Jerry Taft, who’s been a trusted and engaging presence in front of Chicago weather maps for more than 40 years, is retiring as chief meteorologist at top-rated WLS-Channel 7, the ABC-owned station announced Wednesday.
“While I still have my health, wit and vitality it’s time to hang out with my real family, assuming they still remember me,” Taft, 74, told colleagues in an email. “And I also need to hit the golf course while I still have a single digit handicap.”
He’ll make his final appearance on ABC 7 January 19.
Jennifer Graves, vice president and news director of ABC 7, said in a statement: “Jerry Taft won the trust of our viewers with his knowledge and experience forecasting Chicago’s weather. He won the affection of our viewers with his self-effacing sense of humor, infectious laugh and relatability. That combination has made him one of Chicago’s most respected and popular meteorologists for the past four decades.
“All of us at ABC 7, along with his many fans, will miss Jerry. We thank him and wish him nothing but sunny skies and a continued low handicap on the golf course,” she added.
Taft’s interest in weather began in the U.S. Air Force, which he joined as a 19-year-old radar technician. He eventually became a combat pilot, spent a year in Vietnam, taught aviation and flight planning, and earned a degree in meteorology from the University of Wisconsin in 1969.
From his first on-air job at KMOL, the NBC affiliate in San Antonio, Texas, Taft joined NBC-owned WMAQ-Channel 5 in 1977. Seven years later he moved to ABC 7.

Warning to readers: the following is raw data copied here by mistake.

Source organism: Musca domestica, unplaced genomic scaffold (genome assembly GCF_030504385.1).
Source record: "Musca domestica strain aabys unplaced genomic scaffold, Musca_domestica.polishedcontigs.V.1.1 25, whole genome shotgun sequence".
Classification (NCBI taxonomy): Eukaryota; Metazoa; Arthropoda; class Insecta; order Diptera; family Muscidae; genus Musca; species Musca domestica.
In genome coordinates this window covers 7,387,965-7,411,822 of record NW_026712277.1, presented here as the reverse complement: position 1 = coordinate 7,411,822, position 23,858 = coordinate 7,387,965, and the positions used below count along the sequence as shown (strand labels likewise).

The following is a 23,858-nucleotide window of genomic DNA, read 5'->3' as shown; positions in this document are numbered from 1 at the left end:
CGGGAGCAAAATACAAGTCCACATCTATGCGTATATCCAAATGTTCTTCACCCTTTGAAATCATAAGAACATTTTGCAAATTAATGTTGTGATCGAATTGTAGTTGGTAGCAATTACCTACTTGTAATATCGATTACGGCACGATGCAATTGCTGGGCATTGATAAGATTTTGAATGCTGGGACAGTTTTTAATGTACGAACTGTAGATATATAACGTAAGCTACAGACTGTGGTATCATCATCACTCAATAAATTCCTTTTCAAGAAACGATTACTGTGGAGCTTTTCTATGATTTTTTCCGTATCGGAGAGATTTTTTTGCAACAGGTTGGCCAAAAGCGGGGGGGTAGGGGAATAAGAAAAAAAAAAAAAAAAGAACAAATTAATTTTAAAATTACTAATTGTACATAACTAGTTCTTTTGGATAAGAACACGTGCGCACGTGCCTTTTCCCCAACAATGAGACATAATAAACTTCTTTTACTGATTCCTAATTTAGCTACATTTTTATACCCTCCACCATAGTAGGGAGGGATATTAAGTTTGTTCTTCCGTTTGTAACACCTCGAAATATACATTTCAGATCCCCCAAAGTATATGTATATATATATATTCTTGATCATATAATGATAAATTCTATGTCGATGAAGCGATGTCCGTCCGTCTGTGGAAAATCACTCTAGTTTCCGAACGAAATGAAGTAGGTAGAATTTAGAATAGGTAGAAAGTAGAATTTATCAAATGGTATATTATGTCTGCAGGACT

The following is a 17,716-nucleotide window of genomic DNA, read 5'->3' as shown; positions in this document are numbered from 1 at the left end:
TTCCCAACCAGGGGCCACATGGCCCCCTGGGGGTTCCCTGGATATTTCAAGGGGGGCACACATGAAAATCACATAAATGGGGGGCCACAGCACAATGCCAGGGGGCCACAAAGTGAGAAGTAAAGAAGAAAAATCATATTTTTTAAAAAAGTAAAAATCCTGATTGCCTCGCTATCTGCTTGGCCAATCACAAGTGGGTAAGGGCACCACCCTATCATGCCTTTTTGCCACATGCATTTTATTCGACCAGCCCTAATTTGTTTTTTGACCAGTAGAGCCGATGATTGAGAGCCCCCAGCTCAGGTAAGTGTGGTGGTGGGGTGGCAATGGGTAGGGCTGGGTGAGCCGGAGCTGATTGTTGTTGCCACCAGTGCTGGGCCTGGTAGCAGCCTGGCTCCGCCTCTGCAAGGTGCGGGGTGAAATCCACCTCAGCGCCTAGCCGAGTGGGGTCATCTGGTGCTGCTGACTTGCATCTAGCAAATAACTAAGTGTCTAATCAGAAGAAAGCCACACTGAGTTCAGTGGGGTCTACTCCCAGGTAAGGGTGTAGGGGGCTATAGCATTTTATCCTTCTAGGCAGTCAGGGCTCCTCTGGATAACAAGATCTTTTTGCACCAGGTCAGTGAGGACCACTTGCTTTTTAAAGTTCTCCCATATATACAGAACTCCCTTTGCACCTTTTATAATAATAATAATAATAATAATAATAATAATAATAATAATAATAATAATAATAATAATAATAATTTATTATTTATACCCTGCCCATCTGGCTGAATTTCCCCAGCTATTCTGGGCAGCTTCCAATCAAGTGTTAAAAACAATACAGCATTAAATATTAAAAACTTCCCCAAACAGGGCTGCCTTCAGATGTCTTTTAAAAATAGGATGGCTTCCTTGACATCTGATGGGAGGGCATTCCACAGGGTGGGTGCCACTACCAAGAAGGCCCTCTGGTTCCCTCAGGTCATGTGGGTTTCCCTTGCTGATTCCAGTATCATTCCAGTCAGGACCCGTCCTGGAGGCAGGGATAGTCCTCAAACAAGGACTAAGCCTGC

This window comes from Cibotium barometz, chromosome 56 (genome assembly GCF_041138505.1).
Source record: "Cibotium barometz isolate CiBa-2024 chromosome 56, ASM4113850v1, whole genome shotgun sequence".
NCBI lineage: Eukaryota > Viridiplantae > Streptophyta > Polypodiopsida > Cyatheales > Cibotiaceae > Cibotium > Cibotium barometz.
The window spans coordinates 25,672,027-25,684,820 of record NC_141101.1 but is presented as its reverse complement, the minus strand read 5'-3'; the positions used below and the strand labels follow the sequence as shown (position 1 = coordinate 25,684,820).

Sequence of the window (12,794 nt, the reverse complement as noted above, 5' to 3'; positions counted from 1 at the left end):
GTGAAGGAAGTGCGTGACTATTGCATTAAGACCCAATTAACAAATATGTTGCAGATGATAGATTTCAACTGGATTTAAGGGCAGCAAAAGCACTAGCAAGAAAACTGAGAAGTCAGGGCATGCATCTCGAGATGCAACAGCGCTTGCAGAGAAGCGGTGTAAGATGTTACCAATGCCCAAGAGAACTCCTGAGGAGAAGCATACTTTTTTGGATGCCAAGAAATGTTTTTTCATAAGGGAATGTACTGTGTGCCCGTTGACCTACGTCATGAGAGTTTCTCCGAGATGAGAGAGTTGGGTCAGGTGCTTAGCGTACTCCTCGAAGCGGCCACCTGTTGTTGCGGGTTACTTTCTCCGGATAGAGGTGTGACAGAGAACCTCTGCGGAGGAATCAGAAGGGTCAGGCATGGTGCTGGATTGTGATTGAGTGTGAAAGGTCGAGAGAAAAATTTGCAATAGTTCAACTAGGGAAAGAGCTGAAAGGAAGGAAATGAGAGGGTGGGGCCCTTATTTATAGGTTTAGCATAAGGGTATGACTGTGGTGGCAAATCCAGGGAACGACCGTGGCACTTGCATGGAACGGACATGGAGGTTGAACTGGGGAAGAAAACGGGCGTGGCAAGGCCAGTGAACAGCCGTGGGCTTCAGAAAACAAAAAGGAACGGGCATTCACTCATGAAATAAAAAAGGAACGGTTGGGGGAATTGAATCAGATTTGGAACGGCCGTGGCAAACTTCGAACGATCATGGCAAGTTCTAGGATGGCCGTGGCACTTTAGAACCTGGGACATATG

In 2005 he was inducted in the Silver Circle of the Chicago/Midwest chapter of the National Academy of Television Arts and Sciences.
Long a fixture on ABC 7’s 10 p.m. weekday newscast, Taft reduced his schedule last year to the station’s 6 p.m. newscast and Weigel Broadcasting WCIU-Channel 26’s 7 p.m. newscast, which is produced by ABC 7.
No successor has been announced, but meteorologists Cheryl Scott and Larry Mowry are expected to pick up where Taft leaves off.
Taft is the third longtime TV weatherman to announce his retirement in recent weeks, following Steve Baskerville of CBS-owned WBBM-Channel 2 and Jim Ramsey of Tribune Broadcasting WGN-Channel 9.
Here is the text of Taft’s email to colleagues:
It has been a great run, but all good things eventually come to an end. So my last day will be January 19th. However I have to admit that when I left the Air Force I could never imagine... 42 years on Chicago television and 34 years on ABC 7 Chicago.
It’s been a joy walking into ABC7 everyday knowing that it’s not work, but being with my extended family. When I first arrived here we had elevator operators. The newsroom was full of smoke and the hum of IBM Selectric typewriters. No computers. The scripts went to the set in pneumatic tubes. 35mm film was being spliced together for air and weather was presented on maps drawn by the art department. We have come a long way and I’ve been here the whole time. Amazing.
While I still have my health, wit and vitality it’s time to hang out with my real family, assuming they still remember me. And I also need to hit the golf course while I still have a single digit handicap. I want to thank everyone for their love and support and wish all a happy holiday.
Here is the text of Graves’s memo to staff:
Those of you in the news department have probably already seen Jerry Taft’s memo announcing that he’s winding down his time here at ABC 7. Jerry’s last day on the air will be Friday, January 19, 2018.
I can’t say enough about Jerry’s contributions to our station over the past three decades. He’s earned the trust and respect of our viewers with his forecasting skills. And he’s won a spot in their hearts with his one-of-a-kind personality. Then there’s his laugh; what more can I say about that! He’s a true communicator who has become part of our viewers’ lives.
Jerry wanted today’s announcement to be low-key. You can read more about his career in the attached release and for those of you who didn’t receive Jerry’s email, the text is below. And please enjoy the photos that are attached.
We’ll celebrate Jerry’s career in the new year, Jerry-style.
For now, let’s all wish Jerry the best and congratulate him on a job well-done!